Golder examined the potential ore loss and increased dilution if fewer samples were used for ore definition during production. Through the application of Golder’s proprietary Chain-of-Mining system – a technique for simulating the impact of operational decisions on mining operations – the mine was able to assess the impact of reducing sampling frequency on recoverable resources. The results from the study showed that the number of samples required could be reduced by 75 per cent with no significant loss in ore quality over the majority of the designed pit, due to the low geological variability of the deposit relative to the scale of mining.
Similar studies for other operations and commodities have demonstrated opportunities for cost savings, or in some cases showed that the benefits (in terms of recovered metal or plant feed grade) of changing sampling protocols have far outweighed the slight increase in grade control costs.
Case study 2: Optimisation of product quality through improving ore block design
Golder recently conducted a reconciliation review of an operation for a mid-tier mining company that indicated that the resource grade was being overstated because geological variability and complexity of the deposit was greater than anticipated. The resultant lower ore tonnes and grade caused increased costs per tonne and therefore reduced cash flow.
Changes were recommended to the ore block design to reduce the estimation error in highly variable geological domains. The implementation of the new system yielded more tonnes at the same grade over the deposit. The resultant lift in product produced by the operation due to these changes was significant. The improved reconciliation against the published Ore Reserve was so great that it negated the need for the company to write down the operation’s value.
Case study 3: Managing variability to optimise diglines
Golder audited the grade control systems and practices at an open pit gold mine which was not achieving the desired head grade through the mill. Many aspects of the existing grade control system used were well considered and appropriate for the deposit. However, the geological variability of the deposit was not being captured by the modelling estimation method used at site.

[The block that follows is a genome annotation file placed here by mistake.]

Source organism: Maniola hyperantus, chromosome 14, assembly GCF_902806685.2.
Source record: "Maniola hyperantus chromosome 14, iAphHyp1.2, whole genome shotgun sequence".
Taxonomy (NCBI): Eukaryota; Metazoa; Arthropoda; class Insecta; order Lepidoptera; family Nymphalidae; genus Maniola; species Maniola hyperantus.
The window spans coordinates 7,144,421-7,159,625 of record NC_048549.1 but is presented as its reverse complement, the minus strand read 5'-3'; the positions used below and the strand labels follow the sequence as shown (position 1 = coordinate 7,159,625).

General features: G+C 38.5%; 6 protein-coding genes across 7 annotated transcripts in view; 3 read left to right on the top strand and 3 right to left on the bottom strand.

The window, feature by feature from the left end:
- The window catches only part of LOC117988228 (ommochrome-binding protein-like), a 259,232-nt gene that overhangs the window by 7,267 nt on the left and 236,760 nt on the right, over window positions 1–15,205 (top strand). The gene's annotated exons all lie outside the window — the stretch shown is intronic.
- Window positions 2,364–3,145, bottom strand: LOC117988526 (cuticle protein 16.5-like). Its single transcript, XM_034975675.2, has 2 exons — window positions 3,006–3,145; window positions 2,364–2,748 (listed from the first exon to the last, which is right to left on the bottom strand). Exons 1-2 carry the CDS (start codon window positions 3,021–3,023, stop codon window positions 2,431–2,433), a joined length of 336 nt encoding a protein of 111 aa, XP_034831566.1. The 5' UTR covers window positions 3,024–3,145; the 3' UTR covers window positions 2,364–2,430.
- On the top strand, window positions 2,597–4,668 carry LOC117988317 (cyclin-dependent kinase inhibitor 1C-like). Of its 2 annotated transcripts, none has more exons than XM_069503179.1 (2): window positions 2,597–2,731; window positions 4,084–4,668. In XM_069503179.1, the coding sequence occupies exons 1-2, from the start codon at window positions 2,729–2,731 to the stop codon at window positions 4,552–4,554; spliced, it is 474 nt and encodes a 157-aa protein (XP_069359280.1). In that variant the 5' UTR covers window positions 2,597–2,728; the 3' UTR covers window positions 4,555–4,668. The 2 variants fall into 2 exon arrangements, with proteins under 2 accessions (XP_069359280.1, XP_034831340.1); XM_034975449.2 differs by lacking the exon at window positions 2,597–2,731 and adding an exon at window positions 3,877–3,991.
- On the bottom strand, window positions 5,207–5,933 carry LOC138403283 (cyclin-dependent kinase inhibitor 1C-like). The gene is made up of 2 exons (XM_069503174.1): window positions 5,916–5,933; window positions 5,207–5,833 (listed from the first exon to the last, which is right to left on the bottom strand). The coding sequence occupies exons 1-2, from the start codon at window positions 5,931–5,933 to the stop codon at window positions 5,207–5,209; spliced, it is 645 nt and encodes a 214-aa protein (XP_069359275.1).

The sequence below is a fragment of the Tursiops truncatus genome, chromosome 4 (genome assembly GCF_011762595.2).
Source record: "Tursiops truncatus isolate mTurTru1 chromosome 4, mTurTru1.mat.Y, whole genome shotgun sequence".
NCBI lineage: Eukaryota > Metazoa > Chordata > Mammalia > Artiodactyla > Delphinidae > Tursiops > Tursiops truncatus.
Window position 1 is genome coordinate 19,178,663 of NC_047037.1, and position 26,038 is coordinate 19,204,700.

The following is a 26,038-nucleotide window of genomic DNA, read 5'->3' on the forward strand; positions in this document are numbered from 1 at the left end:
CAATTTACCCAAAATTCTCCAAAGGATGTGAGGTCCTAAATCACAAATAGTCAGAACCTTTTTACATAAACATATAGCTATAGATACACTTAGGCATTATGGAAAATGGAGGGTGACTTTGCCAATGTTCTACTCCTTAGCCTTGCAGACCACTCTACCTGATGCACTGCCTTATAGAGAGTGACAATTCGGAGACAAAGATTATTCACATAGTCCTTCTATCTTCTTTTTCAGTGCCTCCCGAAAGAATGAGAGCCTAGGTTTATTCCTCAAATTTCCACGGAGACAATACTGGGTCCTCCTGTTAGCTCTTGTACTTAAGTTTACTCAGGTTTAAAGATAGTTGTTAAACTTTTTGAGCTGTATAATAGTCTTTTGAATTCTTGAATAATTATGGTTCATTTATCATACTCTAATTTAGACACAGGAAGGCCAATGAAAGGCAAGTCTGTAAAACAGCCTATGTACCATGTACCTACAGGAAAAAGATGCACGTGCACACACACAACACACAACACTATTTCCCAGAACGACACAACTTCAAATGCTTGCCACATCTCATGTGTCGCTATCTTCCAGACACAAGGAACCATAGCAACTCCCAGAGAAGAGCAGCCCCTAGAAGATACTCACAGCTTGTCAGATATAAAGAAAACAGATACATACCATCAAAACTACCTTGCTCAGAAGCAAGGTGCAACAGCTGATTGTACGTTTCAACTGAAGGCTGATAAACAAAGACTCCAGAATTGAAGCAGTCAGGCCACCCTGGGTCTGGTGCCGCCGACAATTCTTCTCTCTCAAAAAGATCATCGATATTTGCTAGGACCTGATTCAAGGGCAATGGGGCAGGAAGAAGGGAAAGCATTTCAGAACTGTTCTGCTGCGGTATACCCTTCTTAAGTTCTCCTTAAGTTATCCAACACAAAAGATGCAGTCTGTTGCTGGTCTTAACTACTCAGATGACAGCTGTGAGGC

The suggestions to improve several key aspects of the grade control system, including a change in ore block estimation method to include the use of conditional simulation, were tailored to help optimise mining diglines and increase the metal sent to the mill. The recommendations were implemented and trialled over a three-month period, yielding a 25 per cent increase in metal through the mill and more accurate reconciliations. This trend continued in the following quarter with significant additional ounces recovered compared to the forecast guidance.
The methods and techniques used in the examples can be applied to various commodities or geological settings and Golder has seen significant benefits in both selective and bulk mining operations.
Maximising returns from an operation requires well considered, upfront planning of grade control systems that can manage geological variability within the deposit. This should not be a ‘set and forget’ approach. Frequent reviews of grade control procedures and modelling inputs should be part of a strategy of continuous improvement in operational economics. This will help provide some resilience against volatile or depressed commodity prices, and ensure positive cash flows and returns to investors.
Martin Haylett can be contacted on +61 8 9213 7492 or via email at MHaylett@golder.com.au.